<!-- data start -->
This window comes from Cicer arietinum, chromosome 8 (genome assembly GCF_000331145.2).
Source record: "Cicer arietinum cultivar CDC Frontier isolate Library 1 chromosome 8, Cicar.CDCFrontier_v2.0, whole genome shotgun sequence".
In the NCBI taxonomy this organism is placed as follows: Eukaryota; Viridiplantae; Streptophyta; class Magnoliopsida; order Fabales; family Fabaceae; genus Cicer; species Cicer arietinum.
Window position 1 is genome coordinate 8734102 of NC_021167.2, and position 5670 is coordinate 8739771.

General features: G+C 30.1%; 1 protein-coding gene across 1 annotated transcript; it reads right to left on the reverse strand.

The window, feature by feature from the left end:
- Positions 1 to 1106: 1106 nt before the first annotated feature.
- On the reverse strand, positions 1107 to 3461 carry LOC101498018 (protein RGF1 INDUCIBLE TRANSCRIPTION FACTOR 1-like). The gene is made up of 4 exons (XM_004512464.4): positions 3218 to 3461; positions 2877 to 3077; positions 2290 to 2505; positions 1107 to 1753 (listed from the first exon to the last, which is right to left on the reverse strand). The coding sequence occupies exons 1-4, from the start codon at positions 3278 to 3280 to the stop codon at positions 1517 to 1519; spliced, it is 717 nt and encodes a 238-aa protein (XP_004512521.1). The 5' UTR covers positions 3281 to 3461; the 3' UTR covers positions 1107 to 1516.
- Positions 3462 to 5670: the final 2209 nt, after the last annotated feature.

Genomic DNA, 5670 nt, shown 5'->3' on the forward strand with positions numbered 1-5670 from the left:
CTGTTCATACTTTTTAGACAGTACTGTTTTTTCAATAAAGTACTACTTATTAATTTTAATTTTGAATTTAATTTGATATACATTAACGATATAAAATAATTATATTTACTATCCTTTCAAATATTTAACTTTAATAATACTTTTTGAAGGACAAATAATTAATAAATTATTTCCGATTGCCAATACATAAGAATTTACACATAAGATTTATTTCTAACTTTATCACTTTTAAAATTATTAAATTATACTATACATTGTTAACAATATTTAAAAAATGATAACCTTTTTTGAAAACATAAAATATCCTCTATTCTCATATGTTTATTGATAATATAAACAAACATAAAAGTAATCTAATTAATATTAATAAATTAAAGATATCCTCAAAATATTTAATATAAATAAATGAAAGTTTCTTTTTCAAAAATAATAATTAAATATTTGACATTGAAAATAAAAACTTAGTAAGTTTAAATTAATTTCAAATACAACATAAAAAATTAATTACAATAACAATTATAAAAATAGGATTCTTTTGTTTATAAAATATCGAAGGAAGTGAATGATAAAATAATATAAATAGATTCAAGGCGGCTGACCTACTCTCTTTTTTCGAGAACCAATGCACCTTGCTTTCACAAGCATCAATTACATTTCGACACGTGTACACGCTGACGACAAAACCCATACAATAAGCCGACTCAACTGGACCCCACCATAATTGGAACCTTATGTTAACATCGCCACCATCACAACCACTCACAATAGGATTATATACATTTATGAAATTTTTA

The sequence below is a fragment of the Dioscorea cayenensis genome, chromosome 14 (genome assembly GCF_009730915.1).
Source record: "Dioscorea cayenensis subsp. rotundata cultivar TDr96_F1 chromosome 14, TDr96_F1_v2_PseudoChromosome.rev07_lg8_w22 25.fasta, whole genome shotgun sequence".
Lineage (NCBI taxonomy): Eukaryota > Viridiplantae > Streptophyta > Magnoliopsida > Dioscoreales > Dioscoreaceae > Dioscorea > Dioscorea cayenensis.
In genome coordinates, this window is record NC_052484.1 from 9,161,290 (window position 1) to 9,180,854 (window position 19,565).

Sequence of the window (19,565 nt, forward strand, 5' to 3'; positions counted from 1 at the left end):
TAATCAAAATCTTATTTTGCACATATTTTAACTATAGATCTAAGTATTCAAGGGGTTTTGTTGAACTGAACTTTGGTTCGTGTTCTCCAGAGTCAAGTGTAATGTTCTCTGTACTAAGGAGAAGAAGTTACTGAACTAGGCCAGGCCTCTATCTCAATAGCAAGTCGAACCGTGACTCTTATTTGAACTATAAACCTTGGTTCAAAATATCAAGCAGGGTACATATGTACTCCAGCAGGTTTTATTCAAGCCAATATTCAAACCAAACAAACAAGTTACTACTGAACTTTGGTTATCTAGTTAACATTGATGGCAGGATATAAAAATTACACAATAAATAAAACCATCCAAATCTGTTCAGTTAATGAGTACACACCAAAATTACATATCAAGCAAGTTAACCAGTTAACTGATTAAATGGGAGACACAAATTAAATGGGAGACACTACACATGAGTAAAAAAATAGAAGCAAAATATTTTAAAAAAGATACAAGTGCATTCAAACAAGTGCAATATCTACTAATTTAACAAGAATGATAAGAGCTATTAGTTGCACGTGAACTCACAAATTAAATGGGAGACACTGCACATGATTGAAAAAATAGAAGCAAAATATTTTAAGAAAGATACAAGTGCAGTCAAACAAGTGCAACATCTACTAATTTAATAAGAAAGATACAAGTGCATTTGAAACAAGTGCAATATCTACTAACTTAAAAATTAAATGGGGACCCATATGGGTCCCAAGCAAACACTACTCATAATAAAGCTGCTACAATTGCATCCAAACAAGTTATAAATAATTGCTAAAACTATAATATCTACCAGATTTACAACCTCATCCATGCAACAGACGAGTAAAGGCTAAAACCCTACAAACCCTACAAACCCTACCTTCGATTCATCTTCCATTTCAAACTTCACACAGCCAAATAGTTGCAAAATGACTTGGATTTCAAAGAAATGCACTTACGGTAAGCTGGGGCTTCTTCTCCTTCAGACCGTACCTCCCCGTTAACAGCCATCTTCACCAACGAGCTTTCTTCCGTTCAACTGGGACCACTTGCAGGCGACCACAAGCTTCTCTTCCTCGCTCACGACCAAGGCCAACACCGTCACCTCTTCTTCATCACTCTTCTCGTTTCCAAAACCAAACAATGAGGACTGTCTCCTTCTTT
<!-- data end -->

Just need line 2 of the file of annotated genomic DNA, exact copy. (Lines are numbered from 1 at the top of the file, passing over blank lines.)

Source record: "Cicer arietinum cultivar CDC Frontier isolate Library 1 chromosome 8, Cicar.CDCFrontier_v2.0, whole genome shotgun sequence".